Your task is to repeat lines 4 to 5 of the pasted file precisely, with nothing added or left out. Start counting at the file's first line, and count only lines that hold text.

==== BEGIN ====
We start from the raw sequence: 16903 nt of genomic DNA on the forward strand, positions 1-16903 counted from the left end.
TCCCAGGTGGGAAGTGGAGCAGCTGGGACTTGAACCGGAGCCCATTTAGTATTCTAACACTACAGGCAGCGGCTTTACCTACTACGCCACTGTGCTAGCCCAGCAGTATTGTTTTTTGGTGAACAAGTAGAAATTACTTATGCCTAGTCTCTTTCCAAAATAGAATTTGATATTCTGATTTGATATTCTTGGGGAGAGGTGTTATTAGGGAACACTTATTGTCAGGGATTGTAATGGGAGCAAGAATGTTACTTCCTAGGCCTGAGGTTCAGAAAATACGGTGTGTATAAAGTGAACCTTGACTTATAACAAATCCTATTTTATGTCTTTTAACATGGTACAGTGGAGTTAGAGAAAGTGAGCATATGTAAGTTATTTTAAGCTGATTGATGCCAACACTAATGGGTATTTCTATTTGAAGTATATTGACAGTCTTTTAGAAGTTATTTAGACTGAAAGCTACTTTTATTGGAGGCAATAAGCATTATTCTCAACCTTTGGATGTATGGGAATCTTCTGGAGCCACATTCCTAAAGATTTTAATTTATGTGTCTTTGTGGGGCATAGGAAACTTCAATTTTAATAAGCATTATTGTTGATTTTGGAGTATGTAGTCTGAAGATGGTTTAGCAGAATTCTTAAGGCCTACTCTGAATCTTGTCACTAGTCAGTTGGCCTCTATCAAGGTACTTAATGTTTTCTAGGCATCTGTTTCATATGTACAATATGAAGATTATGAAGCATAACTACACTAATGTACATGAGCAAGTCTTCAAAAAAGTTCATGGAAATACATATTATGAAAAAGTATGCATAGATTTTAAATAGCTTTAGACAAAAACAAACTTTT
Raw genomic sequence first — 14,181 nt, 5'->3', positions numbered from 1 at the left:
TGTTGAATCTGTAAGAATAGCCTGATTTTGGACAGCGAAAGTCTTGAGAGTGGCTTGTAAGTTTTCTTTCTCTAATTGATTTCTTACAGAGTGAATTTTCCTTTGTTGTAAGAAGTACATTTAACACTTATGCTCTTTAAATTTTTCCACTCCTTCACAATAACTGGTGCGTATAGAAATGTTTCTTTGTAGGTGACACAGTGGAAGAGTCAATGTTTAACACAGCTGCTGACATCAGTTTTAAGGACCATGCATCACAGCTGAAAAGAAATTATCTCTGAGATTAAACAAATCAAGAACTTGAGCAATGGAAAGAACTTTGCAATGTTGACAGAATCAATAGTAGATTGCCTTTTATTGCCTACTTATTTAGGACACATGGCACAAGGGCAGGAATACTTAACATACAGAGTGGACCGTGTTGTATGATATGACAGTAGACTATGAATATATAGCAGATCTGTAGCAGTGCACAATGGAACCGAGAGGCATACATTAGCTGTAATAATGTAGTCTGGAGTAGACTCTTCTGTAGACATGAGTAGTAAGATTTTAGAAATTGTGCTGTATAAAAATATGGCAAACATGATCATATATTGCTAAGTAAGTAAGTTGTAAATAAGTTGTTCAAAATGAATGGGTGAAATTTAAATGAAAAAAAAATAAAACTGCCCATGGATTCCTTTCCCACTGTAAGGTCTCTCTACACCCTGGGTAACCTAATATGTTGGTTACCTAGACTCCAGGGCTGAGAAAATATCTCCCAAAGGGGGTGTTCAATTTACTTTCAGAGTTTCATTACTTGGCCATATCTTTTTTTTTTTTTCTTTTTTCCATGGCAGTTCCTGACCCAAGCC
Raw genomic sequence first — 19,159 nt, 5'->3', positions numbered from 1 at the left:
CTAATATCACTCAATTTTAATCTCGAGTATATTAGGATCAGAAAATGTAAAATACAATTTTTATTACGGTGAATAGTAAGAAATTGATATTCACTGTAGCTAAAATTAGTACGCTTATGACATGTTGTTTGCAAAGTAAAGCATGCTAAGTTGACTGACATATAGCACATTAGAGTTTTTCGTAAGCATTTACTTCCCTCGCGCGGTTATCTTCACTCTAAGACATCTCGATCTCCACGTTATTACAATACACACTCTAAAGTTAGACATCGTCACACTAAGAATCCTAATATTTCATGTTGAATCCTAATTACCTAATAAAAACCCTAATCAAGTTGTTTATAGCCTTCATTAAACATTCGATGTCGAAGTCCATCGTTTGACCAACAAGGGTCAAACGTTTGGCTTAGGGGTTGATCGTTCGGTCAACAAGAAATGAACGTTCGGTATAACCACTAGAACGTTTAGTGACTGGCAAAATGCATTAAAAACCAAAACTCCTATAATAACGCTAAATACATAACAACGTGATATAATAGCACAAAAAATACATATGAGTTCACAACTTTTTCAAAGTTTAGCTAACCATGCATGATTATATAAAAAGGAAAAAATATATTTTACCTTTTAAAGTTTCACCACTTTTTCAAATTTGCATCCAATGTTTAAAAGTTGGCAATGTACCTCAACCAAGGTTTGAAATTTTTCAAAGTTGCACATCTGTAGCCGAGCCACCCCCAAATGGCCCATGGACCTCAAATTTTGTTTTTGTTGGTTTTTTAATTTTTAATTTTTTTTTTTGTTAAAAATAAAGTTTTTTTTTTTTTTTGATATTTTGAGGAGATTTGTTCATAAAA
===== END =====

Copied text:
TGTTGAATCTGTAAGAATAGCCTGATTTTGGACAGCGAAAGTCTTGAGAGTGGCTTGTAAGTTTTCTTTCTCTAATTGATTTCTTACAGAGTGAATTTTCCTTTGTTGTAAGAAGTACATTTAACACTTATGCTCTTTAAATTTTTCCACTCCTTCACAATAACTGGTGCGTATAGAAATGTTTCTTTGTAGGTGACACAGTGGAAGAGTCAATGTTTAACACAGCTGCTGACATCAGTTTTAAGGACCATGCATCACAGCTGAAAAGAAATTATCTCTGAGATTAAACAAATCAAGAACTTGAGCAATGGAAAGAACTTTGCAATGTTGACAGAATCAATAGTAGATTGCCTTTTATTGCCTACTTATTTAGGACACATGGCACAAGGGCAGGAATACTTAACATACAGAGTGGACCGTGTTGTATGATATGACAGTAGACTATGAATATATAGCAGATCTGTAGCAGTGCACAATGGAACCGAGAGGCATACATTAGCTGTAATAATGTAGTCTGGAGTAGACTCTTCTGTAGACATGAGTAGTAAGATTTTAGAAATTGTGCTGTATAAAAATATGGCAAACATGATCATATATTGCTAAGTAAGTAAGTTGTAAATAAGTTGTTCAAAATGAATGGGTGAAATTTAAATGAAAAAAAAATAAAACTGCCCATGGATTCCTTTCCCACTGTAAGGTCTCTCTACACCCTGGGTAACCTAATATGTTGGTTACCTAGACTCCAGGGCTGAGAAAATATCTCCCAAAGGGGGTGTTCAATTTACTTTCAGAGTTTCATTACTTGGCCATATCTTTTTTTTTTTTTCTTTTTTCCATGGCAGTTCCTGACCCAAGCC
Raw genomic sequence first — 19,159 nt, 5'->3', positions numbered from 1 at the left: